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HDV project to SD DVD Best migration?

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  • HDV project to SD DVD Best migration?

    I am outputting my first HDV project and have gone direct from timeline to mastering quality in PC 3.0. I am not happy with the results. I am getting way to many moiré patterns and a kind of video banding or buzzing, especially during video dissolves. Is there a better way to go? Should I output the timeline to some other format first before going to PC 3? Canopus Lossless AVI? HQ?
    ASUS ROG Strix Z490- E, i9 1090 @ 2.8G, 32GRam, Window 10, NVIDIA GeForce GTX 1070 Ti

  • #2
    The key information elements we need are:
    Length of clip (time-length)
    and
    Bitrate of encoding

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    • #3
      Video is 7 minites long.

      I set it to 6000 min, 7000 Bit rate 8000 max
      ASUS ROG Strix Z490- E, i9 1090 @ 2.8G, 32GRam, Window 10, NVIDIA GeForce GTX 1070 Ti

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      • #4
        Okay. One more question (should've asked in the beginning oh well) - what device are you watching the MPEG-2 output on?

        Some of the artifacting is probably due to fine details since you're coming from an HD source. You may actually want to add a small amount of blur to the source.

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        • #5
          It is a SD tube monitor. I do not notice it as much playing on a laptop. This program is going to be projected on a large screen through a video projector. So you are saying that it may not buzz in that environment as much?

          Are you also saying that it would not have helped me to export the time line to an AVI file first? That I did indeed use the best possible route for a HDV to SD DVD?
          ASUS ROG Strix Z490- E, i9 1090 @ 2.8G, 32GRam, Window 10, NVIDIA GeForce GTX 1070 Ti

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          • #6
            OK, I noticed that my widescreen monitor has several "widescreen" options. It was on a theater setting which I believe was greater then it should have been for this DVD. When I changed it to the other widescreen option about 90% of my problems went away. I am much happier now!
            ASUS ROG Strix Z490- E, i9 1090 @ 2.8G, 32GRam, Window 10, NVIDIA GeForce GTX 1070 Ti

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            • #7
              Most widescreen monitors/projectors have 3 basic modes:
              • Wide/stretch
                16:9 content is displayed full-screen properly
                4:3 content is stretched to 16:9
              • Normal
                16:9 content is squeezed to 4:3
                4:3 content is displayed 4:3
              • Zoom (sometimes called 4:3 Letterbox mode)
                16:9 content gets zoomed (top/bottom/left/right cut off)
                4:3 content is zoomed to fill the full display area (top/bottom cut off)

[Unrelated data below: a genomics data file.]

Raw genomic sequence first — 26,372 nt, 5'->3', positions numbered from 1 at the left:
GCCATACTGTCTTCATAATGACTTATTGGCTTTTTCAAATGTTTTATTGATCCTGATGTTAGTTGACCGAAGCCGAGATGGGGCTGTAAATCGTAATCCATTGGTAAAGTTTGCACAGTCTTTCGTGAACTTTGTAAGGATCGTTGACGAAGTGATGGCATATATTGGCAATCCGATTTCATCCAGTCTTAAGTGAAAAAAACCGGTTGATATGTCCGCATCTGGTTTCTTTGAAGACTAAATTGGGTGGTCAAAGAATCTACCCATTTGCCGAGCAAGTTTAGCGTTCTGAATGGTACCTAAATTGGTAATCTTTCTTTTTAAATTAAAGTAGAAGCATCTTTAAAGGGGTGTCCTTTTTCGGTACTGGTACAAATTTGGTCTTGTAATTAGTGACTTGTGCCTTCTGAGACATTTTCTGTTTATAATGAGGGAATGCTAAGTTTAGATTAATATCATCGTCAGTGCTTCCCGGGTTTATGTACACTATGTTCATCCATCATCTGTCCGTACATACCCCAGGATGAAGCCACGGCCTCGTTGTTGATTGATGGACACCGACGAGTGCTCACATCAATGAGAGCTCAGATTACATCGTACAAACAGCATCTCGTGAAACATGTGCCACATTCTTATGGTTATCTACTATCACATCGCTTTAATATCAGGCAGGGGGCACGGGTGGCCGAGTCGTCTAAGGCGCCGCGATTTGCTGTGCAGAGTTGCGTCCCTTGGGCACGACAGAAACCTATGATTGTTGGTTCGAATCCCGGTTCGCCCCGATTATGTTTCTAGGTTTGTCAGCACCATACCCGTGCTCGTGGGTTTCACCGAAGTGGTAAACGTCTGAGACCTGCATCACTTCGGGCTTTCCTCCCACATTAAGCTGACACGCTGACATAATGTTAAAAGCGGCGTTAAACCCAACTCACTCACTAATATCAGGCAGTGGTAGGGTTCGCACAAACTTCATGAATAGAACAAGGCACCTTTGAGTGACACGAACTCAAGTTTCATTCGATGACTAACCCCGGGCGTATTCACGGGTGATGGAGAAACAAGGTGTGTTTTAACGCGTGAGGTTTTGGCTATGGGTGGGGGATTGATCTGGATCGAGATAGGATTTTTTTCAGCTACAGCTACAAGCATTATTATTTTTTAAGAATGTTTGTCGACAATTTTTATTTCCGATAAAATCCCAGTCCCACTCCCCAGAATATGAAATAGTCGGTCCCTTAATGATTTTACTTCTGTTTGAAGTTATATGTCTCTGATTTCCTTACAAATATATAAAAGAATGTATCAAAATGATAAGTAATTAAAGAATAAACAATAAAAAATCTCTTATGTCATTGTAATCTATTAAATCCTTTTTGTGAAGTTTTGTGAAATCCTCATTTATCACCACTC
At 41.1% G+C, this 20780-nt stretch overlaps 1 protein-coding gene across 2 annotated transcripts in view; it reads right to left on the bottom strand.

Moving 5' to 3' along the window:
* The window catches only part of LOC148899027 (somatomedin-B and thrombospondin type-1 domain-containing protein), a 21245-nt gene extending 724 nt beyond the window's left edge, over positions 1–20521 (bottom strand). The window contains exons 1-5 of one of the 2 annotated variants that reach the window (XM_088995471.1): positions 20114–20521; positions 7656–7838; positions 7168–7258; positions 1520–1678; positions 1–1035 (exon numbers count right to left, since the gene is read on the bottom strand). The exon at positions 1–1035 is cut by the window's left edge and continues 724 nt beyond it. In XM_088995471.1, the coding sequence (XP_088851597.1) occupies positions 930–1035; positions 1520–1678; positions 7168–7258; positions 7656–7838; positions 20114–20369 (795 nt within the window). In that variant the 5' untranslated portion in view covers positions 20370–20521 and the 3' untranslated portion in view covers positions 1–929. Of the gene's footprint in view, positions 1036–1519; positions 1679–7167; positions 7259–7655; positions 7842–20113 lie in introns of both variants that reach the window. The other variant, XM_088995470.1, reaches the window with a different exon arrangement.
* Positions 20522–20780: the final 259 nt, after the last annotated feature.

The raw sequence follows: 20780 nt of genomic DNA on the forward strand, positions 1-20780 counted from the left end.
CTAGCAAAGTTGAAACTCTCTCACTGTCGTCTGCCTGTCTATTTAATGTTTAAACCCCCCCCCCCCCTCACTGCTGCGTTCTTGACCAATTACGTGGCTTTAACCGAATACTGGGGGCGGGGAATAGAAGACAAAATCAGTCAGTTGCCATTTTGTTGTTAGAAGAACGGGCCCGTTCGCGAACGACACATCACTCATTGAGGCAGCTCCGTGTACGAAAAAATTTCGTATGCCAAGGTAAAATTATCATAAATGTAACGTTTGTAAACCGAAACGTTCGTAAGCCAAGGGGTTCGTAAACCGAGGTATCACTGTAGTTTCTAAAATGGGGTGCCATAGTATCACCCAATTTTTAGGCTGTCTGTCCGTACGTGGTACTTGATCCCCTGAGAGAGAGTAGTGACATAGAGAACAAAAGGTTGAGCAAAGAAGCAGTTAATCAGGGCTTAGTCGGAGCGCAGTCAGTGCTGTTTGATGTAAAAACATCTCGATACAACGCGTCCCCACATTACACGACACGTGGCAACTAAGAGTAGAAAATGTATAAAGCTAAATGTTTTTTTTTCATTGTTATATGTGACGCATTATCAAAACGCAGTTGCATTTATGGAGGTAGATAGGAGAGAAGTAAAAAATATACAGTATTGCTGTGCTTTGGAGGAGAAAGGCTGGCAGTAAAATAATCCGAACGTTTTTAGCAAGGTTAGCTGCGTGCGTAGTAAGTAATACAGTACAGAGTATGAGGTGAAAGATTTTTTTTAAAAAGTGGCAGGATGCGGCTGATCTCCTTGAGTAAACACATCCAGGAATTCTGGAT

Some monitors/projectors also have additional modes:
              • Subtitle
                Either the image is zoomed to the same factor as zoom mode, but the bottom of the image is kept at the bottom of the screen, so only the top gets cut off, or a smaller zoom factor is used to preserve the bottom area of the, where subtitles normally appear
              • 2.35 Zoom
                The image is zoomed so 2.35:1 aspect movies (which still have letterboxing in a 16:9 frame) fill the entire screen (left/right cut off)
              • Nonlinear stretch (most times this has some kind of "brand feature name")
                This is similar to Wide mode, except it applies a non-linear stretch so 4:3 content fills a 16:9 screen without the typical "fat people" effect.
                Stretching is less apparent in the center of the display and increases toward the outer edge.

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              • #8
                I should also comment on the other aspect of "settings" in consumer displays...

                The ones with names like Cinema, Sports, Movie, Bright, and Vivid.

                These are brightness/hue/saturation/gamma presets. Many times they can take an OK image to Great, but they can also take an OK image to Junk.

                For example, most times black is not pure black - it's various shades of near-black. Change the gamma enough and now you start to see a difference between 100% black and 99% black and now what is supposed to be black is starting to look ugly and "muddy" just like when you increase the contract on an image too much.

                I don't like all these presets... I much rather have a "flat" curve, but even in prosumer equipment this is often difficult to achieve because there are so many variables in the chain. If you have a front or rear projector, the screen transmission/reflection properties add yet another variable. Fun... not!

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